You then moved to Renault in 2003 as a reserve driver, but after that were there any options to remain in Formula One or did you just decide that the time was right to move out of it?

AM: There were options but the options didn’t basically give me any opportunities. You’ve got to come back to why are you doing it. I go back to my first lap in the Renault in Barcelona. My first lap in the Renault was quicker than my qualifying lap the year before at Toyota. That told me everything I needed to know about where you need to be as a driver: you need to be with a team at the front. If you’re not in that position, then you’re always going to be scrapping around and having the problems that you do when you’re mid-to-back of the grid. That was again a little bit of a light on my head: why are you doing this? You’re doing this because you want to race, to win, to be at the front, to be competitive, to push yourself and all of the other things – or do you just want to be a Formula One driver? I didn’t want to be a Formula One driver; that had very little interest to me on its own, it had to be with the other parameters. Therefore, I’d kept very good relationships with Audi. If I’m totally honest with you, I was quite sure I’d return to Audi at some point. I didn’t know when, but I was quite sure I’d return there at some point. We spoke and went back into driving for Audi in 2004.

Do you think that the same is true in F1 today? Do you think that there are a lot of drivers in that midfield who are just going to remain there scrapping around until they finally have to realize that it’s not going to happen?

AM: There’s one I spoke to at the beginning of last year, and I kind of looked at him and thought “actually, you could make the switch to something else and then revitalize the enjoyment of your career.” Because that’s thing that’s very difficult for people outside to realize, that your whole enjoyment of everything that you’ve done for the last twenty-odd years does get eradicated by that constant grind and struggle that it causes. It’s only when you step out and step away from it that you get re-energized very, very quickly. If you’re on that treadmill and don’t actually know how to get off it, it can wear you down quite a lot. He’s not the driver I’m talking about, but I think Mark Webber jumping across to the Porsche programme… I know for a fact that he’ll have a smile on his face the first time he gets in the car for a race at Silverstone next year. He’ll enjoy it. He’ll enjoy the lack of pressure that goes on, and he’ll enjoy the fact that the team are treating him as a human being and an asset as opposed to someone who can just plug into a seat and plug out if necessary. This whole dynamic of it is quite different from Formula One, and it’s something that I knew from before with Audi and Porsche. From that point, when following that first lap in Barcelona and the opportunities not being there, it was quite clear to me that you’re better to be fighting at the front and having a chance of winning races like Le Mans. Because there was no world championship back then, the American Le Mans Series was like a defacto world championship. Having chances at those things is better than waking up on a Sunday morning in Budapest and thinking “crikey if we have a really good run today we might finish twelfth!”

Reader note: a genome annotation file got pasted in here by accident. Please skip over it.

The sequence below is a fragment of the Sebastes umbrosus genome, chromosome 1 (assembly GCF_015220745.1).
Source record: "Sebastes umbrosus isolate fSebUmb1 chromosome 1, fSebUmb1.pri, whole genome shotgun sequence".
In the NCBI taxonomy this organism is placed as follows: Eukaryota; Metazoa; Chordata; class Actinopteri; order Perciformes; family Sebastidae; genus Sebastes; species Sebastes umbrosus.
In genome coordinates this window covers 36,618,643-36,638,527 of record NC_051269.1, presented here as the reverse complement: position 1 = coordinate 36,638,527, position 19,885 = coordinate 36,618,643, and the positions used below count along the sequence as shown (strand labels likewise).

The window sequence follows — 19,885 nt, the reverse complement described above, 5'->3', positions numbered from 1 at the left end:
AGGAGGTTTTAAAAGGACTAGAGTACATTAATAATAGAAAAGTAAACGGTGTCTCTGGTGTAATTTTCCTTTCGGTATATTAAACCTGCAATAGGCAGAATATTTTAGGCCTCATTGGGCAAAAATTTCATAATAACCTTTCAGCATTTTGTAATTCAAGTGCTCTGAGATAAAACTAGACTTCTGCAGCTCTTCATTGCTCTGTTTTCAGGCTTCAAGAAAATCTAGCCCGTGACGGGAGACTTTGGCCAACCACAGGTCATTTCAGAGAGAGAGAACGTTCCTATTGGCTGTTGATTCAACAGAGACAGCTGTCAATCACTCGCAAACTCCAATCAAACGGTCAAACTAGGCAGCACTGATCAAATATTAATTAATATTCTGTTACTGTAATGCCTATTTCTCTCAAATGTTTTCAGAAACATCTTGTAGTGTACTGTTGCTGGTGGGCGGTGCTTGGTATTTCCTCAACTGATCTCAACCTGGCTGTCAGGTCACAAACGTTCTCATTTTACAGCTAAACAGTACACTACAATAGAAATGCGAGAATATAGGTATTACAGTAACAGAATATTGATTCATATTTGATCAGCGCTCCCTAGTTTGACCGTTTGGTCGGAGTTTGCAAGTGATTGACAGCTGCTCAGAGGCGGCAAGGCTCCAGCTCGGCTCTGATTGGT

That makes sense! Do you think this idea of wanting to enjoy racing and be revitalized is a reason for a lot of drivers moving from F1 to endurance racing? 

AM: I think it’s not necessarily the reason; I think it’s something they realize when they do make the jump. I think there’s a few things. Le Mans has gained back its real prestige, and it’s also the world championship that’s alongside it. Every driver wants to fight for a world championship. It’s got a car that’s technically more advanced than a Formula One car, it’s got more downforce and fantastic engineering capabilities there. It’s a real pukka racing car. It’s a beast. From that point of view, you’ve got I would say, really 90% kit underneath you that you can drive and drive flat-out. You don’t have to conserve the tyres, you don’t have to do all that sort of stuff. You just get in and you nail it. That’s a real enjoyable thing to do. As well as that, the racing. The racing keeps you on the edge. It’s defined by seconds as opposed to minutes, and that’s what we’re all about, fighting for the hundredths. I lost Sebring pole position by a thousandth of a second to my teammate. And that’s what you want to do, you’re fighting right at the edge. It’s the pushing and the shoving, it’s exciting all the way through, and I think that’s the reason for doing it.

Looking back on your career, what would you say is the stand-out moment? Would it be one of your Le Mans wins, or winning the world title this year? What is the one moment that really stands out for you?